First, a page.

We carried out optical polarimetry of an isolated cloud, Gal 110-13, to map the plane-of-the-sky magnetic field geometry. The main aim of the study is to understand the most plausible mechanism responsible for the unusual cometary shape of the cloud in the context of its magnetic field geometry. When unpolarized starlight passes through the intervening interstellar dust grains that are aligned with their short axes parallel to the local magnetic field, it gets linearly polarized. The plane-of-the-sky magnetic field component can therefore be traced by doing polarization measurements of background stars projected on clouds. Because the light in the optical wavelength range is most efficiently polarized by the dust grains typically found in the outer layers of the molecular clouds, optical polarimetry enables us to trace the magnetic field geometry of the outer layers of the clouds. We made R-band polarization measurements of 207 stars in the direction of Gal 110-13. The distance of Gal 110-13 was determined as $\sim450\pm80$ pc using our polarization and 2MASS near-infrared data. The foreground interstellar contribution was removed from the observed polarization values by observing a number of stars located in the vicinity of Gal 110-13 which has Hipparcos parallax measurements. The plane-of-the-sky magnetic field lines are found to be well ordered and aligned with the elongated structure of Gal 110-13. Using structure function analysis, we estimated the strength of the plane-of-the-sky component of the magnetic field as $\sim25\mu$G. Based on our results and comparing them with those from simulations, we conclude that compression by the ionization fronts from 10 Lac is the most plausible cause of the comet-like morphology of Gal 110-13 and of the initiation of subsequent star formation.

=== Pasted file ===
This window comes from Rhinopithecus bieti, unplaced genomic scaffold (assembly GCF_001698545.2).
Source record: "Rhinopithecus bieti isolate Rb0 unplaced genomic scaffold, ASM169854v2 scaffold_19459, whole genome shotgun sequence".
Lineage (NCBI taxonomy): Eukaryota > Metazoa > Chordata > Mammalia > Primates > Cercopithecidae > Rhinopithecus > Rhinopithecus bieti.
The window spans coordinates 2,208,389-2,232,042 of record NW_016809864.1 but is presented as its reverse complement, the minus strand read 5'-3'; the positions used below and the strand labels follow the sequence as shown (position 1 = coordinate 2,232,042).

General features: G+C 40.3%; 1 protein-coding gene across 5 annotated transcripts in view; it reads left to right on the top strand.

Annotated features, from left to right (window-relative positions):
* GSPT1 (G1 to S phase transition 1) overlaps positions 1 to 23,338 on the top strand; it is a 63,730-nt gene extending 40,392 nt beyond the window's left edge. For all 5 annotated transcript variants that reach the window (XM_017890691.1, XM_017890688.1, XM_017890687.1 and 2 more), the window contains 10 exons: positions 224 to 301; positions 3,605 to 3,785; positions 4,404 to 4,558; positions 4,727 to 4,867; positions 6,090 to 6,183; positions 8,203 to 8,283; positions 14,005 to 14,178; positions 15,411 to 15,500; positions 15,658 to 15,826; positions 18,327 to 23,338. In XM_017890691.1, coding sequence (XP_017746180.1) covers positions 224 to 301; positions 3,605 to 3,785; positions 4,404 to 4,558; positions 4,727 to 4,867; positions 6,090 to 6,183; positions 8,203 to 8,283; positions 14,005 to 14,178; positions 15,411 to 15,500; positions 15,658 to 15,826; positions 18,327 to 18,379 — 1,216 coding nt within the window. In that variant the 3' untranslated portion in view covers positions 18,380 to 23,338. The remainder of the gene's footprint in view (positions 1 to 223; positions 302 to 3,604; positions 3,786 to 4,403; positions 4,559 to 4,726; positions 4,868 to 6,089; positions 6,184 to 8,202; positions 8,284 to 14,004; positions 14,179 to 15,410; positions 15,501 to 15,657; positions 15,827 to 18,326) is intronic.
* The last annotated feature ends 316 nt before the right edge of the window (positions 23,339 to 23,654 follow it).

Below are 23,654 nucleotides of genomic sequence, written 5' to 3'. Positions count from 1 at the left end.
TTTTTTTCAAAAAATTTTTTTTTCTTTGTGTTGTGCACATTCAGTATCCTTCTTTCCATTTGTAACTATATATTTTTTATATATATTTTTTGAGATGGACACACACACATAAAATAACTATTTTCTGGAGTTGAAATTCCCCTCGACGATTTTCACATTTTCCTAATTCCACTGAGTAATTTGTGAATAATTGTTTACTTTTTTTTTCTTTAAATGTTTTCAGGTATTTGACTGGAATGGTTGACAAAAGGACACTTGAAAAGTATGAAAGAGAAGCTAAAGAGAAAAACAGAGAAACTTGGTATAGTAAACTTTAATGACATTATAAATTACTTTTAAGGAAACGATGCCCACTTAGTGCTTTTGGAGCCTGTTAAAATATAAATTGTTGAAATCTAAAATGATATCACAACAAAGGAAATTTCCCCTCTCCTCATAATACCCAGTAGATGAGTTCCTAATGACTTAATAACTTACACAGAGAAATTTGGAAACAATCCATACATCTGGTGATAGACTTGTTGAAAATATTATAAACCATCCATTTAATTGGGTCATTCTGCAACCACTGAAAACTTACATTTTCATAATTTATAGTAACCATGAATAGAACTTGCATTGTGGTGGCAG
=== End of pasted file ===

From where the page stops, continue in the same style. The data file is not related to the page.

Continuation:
S. Neha, G. Maheswar, A. Soam, et. al.
Tue, 15 Mar 16
Comments: 15 pages, 13 figures, 4 tables